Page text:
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Jun. 20, 2008

Frustration yields results

Theoretical calculations elucidate the origin of unusual electronic behaviors recently observed in geometrically frustrated compounds

image of a classical example of geometrical frustration Figure 1:A classical example of geometrical frustration. Spins of neighboring atoms tend to point in opposite directions. This creates an ambiguity for the spin in the bottom right corner, which cannot point in the opposite direction of both its nearest neighbors.

A study by researchers at the RIKEN Advanced Science Institute in Wako, in collaboration with scientists at the Universities of Tokyo and Kyoto, provides insight into the effects of geometrical frustration in strongly correlated electron systems1.

Geometrical frustration occurs in materials in which the spatial arrangement of atoms creates ambiguity in the magnetic configuration that corresponds to the minimum energy, or ground state. For example, in a triangular lattice in which the magnetic moments, or dipoles, of the atoms are coupled antiferromagnetically—such that the spins of neighboring atoms point in opposite directions—there are two configurations that correspond to the same magnetic energy (Fig. 1).

Tsutomu Momoi of RIKEN and his colleagues focused on the effect of geometric frustration on the Mott transition, a phenomenon that occurs when metallic systems become insulators due to the strong repulsion between electrons. “Recent experiments on triangular lattice organic materials prompted us to consider the effect of magnetic frustration on this phase transition,” says Momoi. Indeed, the organic material κ-(BEDT-TTF)2Cu[N(CN)2]Cl, which has an anisotropic triangular lattice, has recently been found to exhibit a so-called re-entrant Mott transition. In other words, by lowering the temperature the system changes from an insulator to a metal (as in a usual Mott transition), but becomes an insulator again at a lower temperature.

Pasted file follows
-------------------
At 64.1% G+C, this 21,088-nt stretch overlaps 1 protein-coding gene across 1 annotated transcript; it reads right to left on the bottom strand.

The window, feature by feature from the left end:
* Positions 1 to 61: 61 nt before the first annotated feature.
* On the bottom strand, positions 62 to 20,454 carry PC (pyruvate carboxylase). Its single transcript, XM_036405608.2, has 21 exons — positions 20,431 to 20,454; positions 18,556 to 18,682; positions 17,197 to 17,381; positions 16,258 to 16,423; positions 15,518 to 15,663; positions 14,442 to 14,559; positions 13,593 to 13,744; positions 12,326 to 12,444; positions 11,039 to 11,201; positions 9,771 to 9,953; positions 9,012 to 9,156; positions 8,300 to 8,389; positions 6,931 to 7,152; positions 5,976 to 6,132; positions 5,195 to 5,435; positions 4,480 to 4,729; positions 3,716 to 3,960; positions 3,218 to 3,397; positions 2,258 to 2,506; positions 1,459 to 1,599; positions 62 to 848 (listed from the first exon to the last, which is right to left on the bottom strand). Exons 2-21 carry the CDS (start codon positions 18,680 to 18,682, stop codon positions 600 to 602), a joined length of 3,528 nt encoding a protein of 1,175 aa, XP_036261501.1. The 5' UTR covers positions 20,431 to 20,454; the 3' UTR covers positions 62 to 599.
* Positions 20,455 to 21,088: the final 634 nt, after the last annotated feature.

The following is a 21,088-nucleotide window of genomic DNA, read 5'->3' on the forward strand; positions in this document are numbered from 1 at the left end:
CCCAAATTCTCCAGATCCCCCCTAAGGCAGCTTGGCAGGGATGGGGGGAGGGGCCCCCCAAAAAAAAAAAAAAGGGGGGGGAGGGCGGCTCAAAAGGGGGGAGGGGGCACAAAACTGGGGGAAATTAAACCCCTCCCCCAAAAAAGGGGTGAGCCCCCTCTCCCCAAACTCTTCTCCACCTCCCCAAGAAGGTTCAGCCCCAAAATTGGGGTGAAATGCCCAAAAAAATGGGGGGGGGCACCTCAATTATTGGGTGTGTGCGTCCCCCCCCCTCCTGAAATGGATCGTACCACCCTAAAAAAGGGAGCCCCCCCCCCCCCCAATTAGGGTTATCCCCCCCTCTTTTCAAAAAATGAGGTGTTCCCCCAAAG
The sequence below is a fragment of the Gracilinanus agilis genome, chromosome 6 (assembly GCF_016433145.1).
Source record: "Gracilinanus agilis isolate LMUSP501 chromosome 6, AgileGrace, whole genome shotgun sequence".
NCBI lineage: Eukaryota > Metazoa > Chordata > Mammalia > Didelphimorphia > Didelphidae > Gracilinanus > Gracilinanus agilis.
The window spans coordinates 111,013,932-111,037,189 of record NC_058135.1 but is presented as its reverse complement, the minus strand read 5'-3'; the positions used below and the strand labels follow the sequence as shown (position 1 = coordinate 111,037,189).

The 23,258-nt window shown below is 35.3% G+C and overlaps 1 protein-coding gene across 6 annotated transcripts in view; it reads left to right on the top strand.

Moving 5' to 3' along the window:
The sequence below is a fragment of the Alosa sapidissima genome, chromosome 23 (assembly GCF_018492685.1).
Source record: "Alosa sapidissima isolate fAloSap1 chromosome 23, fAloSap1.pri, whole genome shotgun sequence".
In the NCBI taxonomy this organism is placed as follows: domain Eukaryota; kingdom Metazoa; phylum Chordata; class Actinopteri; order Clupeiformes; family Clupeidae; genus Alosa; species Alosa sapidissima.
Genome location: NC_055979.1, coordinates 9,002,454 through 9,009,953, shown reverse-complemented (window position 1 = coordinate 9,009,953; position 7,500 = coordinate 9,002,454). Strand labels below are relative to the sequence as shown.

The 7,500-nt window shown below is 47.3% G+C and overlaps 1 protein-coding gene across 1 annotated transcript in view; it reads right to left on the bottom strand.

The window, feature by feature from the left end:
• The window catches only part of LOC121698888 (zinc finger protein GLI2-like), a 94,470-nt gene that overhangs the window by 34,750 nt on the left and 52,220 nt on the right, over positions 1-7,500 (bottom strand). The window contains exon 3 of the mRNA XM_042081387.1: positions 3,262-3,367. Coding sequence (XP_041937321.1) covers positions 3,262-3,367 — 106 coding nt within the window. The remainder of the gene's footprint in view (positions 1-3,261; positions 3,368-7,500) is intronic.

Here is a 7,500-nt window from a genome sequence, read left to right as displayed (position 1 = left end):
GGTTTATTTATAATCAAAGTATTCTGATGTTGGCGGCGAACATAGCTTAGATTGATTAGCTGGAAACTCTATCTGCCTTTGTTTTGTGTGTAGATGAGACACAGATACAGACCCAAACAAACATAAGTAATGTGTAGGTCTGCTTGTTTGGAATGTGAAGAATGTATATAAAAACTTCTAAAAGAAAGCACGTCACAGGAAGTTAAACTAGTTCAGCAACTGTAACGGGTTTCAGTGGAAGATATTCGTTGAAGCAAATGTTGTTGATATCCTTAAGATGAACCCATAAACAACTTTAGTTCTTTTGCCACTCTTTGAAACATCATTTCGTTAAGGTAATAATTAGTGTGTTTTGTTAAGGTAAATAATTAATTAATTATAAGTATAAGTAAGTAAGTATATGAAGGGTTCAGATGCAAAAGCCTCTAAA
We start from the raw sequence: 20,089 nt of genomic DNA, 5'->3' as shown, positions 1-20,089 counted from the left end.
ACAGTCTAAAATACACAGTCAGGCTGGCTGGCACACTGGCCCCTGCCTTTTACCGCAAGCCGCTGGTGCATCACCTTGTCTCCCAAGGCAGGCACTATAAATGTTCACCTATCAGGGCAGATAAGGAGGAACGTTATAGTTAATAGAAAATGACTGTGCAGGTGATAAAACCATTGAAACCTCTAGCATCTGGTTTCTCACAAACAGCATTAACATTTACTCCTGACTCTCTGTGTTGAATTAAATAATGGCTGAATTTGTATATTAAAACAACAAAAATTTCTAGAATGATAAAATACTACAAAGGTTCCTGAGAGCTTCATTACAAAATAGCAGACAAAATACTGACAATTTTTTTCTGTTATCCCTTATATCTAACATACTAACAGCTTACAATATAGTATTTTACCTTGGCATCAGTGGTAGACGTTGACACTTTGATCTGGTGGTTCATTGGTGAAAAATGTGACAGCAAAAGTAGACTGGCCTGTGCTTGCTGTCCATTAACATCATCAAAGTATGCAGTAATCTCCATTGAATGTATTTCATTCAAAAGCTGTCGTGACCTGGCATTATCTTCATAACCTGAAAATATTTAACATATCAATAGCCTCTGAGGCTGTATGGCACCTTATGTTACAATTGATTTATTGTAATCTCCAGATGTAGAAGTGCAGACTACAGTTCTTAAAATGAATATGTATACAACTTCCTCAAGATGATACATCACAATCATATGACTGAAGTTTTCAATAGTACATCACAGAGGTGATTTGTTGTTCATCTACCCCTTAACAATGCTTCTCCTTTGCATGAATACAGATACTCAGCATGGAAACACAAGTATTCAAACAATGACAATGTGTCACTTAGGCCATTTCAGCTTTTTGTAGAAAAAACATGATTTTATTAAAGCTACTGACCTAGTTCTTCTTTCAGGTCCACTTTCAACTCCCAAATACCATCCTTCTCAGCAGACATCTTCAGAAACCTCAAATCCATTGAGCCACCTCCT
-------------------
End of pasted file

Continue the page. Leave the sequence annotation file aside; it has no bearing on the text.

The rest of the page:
The researchers studied a generic triangular lattice with a Hubbard model—one of the most standard models used to describe metal–insulator transitions. For their calculations, they used an extension of the dynamical mean-field theory, which has already been used to explain Mott insulator transitions, but did not allow for re-entrant behavior.

The team’s calculations have shown that a generic triangular lattice with a medium degree of anisotropy comparable to that of κ-(BEDT-TTF)2Cu[N(CN)2]Cl indeed exhibits re-entrant Mott insulator behavior.

The details of the theoretical study also suggest the mechanism behind the re-entrant behavior. “There are two energy scales in electron systems,” explains Momoi. One comes from the electrical repulsion between electrons and the other from ordering of spin correlations. “In the frustrated systems, the second energy scale becomes very low, which makes two energy scales well separated in temperature and the reentrant behavior visible.”

Because the results of the calculations are not specific to κ-(BEDT-TTF)2Cu[N(CN)2]Cl, it can be expected that the re-entrant behavior will also be observed in other geometrically frustrated systems.


  • 1. Ohashi, T., Momoi, T., Tsunetsugu, H. & Kawakami, N. Finite temperature Mott transition in Hubbard model on anisotropic triangular lattice. Physical Review Letters100, 076402 (2008). (Link)